Just go see the neurologist. You'll feel a lot better when you know what it is. Meanwhile, you can ask your primary for some benzos for the short-term, which is exactly how they are supposed to be used - for short-term acute anxiety. Good luck!
One thing to check -- are you clenching your teeth or clenching your arms while you sleep? When you awake, check to see if you're pulling on your arms. But gotta tell ya, I haven't slept 6 straight hours since Paxil withdrawal 10 and a half years ago. I'd give anything for 6 straight hours of sleep!
Sounds like Vitamin B 12 deficiency.
Low B12 can mimic MS.
It may be a combination of B12, vitamin D and magnesium.
How are your iron and ferritin levels?
Did you take the magnesium and D together and daily?
If you're not tested low in calcium it's not good to take extra.
Vitamin K2 is necessary to direct calcium in your body. It prevents calcium from being deposited into your arteries.
Get blood tests:
Vitamin B12 levels:
Vitamin D3 level:
(D3 level more important than D2)
The only blood test that can diagnose vitamin D deficiency is a 25-hydroxy-vitamin D (25 OH vitamin D). Unfortunately, some doctors are still ordering the wrong test, 1,25-dihydroxy-vitamin D.
have your Doctor do a Magnesium RBC test. It's not a standard test doctors run, but the only accurate blood test for magnesium. Magnesium serrum which most doctors run is not accurate.
Good: B12 (Methylcobalamin)
Bad: B12 (cyanocobalamin)
there are 4 forms of B12, methylcobalamin, Adenosylcobalamin, Hydroxocobalamin and cyanocobalamin.
B12 levels below 200 are extremely deficient and many doctors feel the actual level of deficiency should be at 400. Most people have levels between 800-1,000
High levels of Methylmalonic Acid (MMA) in the blood or the urine reflect inadequate adenosylcobalamin levels. One study found people with reported MMA levels of .27 micromoles per liter or higher (.26 or above indicates B12 deficiency) may show higher homocysteine levels, while those at .60 may suffer from neurological issues.  Testing for MMA will reveal whether the body is adenosylcobalamin deficient.
Vitamin B12 is present in, used by and necessary for the proper functioning of every single cell in the human body. Some of the things Vitamin B12 is responsible for ...The most important roles Vitamin B12 plays in the body include:
Creation and repair of DNA
Creation and maintenance of the myelin sheath that insulates nerves in the body and neurons in the brain
Regulation of the production of S-adenosyl-L-methionine (SAM-e), a mood-regulating chemical
Support of methylation and detoxification
Metabolism of fatty acids and proteins
Maintenance of proper function of nerve cells and brain chemistry
Production of red blood cells and hemoglobin
Reduction of inflammatory homocysteine – excess homocysteine is associated with coronary disease, Alzheimer’s disease, strokes, diabetes, osteoporosis and more.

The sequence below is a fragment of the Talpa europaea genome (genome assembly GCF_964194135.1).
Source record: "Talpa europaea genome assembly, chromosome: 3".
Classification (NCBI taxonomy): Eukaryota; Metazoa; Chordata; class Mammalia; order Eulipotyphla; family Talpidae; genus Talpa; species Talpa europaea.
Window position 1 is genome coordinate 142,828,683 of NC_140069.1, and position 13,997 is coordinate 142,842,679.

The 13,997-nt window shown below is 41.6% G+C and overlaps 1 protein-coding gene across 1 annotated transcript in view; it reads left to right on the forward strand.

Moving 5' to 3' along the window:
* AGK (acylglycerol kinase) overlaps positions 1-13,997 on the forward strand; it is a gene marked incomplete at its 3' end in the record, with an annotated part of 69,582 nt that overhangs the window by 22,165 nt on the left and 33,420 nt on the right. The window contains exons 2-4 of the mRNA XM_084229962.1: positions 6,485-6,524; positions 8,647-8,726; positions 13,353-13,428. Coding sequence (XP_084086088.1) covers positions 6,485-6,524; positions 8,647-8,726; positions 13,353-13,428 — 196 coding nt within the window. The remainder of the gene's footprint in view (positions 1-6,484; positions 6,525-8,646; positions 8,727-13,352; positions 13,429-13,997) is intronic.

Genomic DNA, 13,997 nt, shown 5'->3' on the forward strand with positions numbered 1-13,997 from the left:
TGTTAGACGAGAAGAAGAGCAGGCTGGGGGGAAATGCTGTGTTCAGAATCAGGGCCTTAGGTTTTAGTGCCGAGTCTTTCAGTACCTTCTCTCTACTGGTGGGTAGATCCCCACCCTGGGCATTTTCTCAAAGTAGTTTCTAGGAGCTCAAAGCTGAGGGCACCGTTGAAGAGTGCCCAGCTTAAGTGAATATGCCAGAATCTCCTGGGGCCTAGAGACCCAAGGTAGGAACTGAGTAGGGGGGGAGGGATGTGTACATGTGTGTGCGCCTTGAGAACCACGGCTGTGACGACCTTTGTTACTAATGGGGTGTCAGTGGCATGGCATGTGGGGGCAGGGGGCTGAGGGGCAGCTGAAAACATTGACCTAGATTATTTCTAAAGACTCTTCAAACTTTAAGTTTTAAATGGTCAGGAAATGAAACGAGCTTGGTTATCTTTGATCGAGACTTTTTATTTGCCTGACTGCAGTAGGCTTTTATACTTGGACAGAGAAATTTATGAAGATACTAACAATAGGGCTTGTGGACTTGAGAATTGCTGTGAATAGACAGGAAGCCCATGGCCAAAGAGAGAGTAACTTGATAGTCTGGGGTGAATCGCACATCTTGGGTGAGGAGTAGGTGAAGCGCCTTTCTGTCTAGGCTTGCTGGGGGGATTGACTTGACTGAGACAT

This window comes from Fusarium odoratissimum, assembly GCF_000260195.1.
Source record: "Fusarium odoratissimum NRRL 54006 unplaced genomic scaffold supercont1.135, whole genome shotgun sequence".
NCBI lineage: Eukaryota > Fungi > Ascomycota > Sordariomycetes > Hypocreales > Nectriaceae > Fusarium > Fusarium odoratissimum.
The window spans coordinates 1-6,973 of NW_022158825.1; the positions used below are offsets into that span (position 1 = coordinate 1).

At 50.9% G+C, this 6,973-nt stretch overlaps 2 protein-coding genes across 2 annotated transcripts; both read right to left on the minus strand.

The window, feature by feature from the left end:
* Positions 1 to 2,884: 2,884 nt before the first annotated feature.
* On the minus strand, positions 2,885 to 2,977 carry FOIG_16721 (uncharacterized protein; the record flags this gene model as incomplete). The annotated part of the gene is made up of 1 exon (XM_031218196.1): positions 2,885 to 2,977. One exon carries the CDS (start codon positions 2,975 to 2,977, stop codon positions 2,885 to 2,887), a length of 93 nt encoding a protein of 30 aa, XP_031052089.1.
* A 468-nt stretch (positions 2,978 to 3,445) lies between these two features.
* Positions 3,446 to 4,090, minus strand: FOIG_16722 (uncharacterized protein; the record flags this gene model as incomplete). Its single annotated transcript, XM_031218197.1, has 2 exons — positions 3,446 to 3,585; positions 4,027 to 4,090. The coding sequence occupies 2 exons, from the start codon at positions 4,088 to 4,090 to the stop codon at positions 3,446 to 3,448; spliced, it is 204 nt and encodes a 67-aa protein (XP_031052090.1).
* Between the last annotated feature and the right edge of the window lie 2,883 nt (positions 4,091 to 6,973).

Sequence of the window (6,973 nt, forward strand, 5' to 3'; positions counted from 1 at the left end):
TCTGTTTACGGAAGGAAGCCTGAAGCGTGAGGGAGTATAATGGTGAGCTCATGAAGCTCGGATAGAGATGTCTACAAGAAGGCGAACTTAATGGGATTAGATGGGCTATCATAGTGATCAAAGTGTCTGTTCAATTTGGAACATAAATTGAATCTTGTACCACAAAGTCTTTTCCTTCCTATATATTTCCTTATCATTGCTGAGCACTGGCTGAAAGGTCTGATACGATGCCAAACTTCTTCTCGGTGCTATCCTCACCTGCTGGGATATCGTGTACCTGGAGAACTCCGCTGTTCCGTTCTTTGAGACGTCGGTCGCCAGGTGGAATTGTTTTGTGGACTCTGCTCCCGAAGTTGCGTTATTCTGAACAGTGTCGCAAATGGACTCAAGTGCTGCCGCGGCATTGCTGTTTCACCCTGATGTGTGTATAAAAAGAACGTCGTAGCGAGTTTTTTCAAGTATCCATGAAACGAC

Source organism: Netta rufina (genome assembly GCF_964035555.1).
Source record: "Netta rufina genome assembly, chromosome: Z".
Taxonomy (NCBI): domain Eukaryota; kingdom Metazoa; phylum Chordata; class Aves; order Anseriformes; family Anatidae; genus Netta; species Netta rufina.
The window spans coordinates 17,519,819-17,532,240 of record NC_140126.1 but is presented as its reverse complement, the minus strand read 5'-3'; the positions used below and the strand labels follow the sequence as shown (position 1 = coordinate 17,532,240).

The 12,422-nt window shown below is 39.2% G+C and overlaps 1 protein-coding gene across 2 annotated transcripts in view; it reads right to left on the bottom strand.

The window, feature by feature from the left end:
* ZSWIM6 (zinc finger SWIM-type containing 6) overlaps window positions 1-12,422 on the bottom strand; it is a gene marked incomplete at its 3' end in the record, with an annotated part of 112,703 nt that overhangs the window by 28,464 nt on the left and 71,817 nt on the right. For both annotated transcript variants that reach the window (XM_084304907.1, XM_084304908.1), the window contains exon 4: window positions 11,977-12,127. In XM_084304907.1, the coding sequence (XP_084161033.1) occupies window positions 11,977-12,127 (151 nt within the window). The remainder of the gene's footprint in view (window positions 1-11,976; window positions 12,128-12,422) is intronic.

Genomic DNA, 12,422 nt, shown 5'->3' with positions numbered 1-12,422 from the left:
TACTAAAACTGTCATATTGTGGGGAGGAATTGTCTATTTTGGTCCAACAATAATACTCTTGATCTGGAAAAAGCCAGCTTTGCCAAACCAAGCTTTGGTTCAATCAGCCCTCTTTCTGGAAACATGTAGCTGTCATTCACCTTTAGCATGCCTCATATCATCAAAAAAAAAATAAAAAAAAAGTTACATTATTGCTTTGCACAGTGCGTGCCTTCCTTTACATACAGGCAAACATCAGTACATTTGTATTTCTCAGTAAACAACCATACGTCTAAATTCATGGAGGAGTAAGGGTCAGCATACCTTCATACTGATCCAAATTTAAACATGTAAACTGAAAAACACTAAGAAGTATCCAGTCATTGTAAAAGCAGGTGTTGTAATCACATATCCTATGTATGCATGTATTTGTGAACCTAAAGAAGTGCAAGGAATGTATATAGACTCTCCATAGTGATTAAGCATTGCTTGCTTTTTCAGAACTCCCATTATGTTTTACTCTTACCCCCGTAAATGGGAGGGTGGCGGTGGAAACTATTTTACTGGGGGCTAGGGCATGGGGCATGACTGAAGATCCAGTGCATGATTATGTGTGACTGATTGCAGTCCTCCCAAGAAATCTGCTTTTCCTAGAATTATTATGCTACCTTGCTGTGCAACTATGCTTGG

Based on the above list, it is obvious that a B12 deficiency can cause severe health issues. Although all of the B vitamins are essential for true health, a deficiency in Vitamin B12 can affect health in ways that impact daily life more strongly than some of the other B Vitamins. A deficiency in Vitamin B12 may cause any or all of the following symptoms:
Fatigue, sometimes severe
Feeling of heaviness in arms, legs and head
Depression and despondency
Sleep disturbances and insomnia
Elevated liver enzymes
Diarrhea, constipation or other digestive woes such as nausea, vomiting, loss of appetite and/or bloating
Red, swollen tongue
“Brain fog,” problems concentrating, memory loss
Shortness of breath on even mild exertion
Numbness or tingling in extremities (neuropathy in severe cases)
Headaches and migraines
Ataxia (lack of balance, may affect gait)
Dizziness and lightheadedness
White spots on the skin of the forearm (may be misdiagnosed as Vitiligo)
Irritability and extreme mood swings
Tachycardia, skipped heart beats, irregular heart rhythm
Eye twitches and tics
Irregular periods, heavy bleeding, infertility
Decrease or disappearance of normal reflex responses
Some people report pain in their ring finger and palm
Where ever you live Vitamin D3 MUST be taken DAILY to obtain the best result. In the form cholecalciferol it has a half life of 19-25hrs and in this form there are cells throughout the body that can covert it to the storage form and/or the active hormonal form just when and where it is required.
We should only be using D3. Ideally daily supplementation is better than weekly and there is no reason why people shouldn't ANTICIPATE that as 25(OH)D rises initially their calcium absorption will increase and expose the fact they are magnesium deficient.
We need to be reducing calcium, (because only really ignorant doctors know that correcting vitamin D status enables higher calcium absorption which needs magnesium to counterbalance the calcium. So taking extra magnesium spread through the day in small amounts WHILE you are taking your DAILY vitamin D3 will be fine.
I've had internal tremors for years. I was recently diagnosed with anemia and Vitamin D deficiency. I've had anxiety and insomnia also. I started taking supplements and was improving, but still had symptoms. I added Methylcobalamin B12 sublinguals and methyl folate daily and it's helped more. I found a liquid B12 that's 80% Methylcobalamin & 20% Adenocobalamin.
Things are improving but it's been 13 weeks and I'm still healing.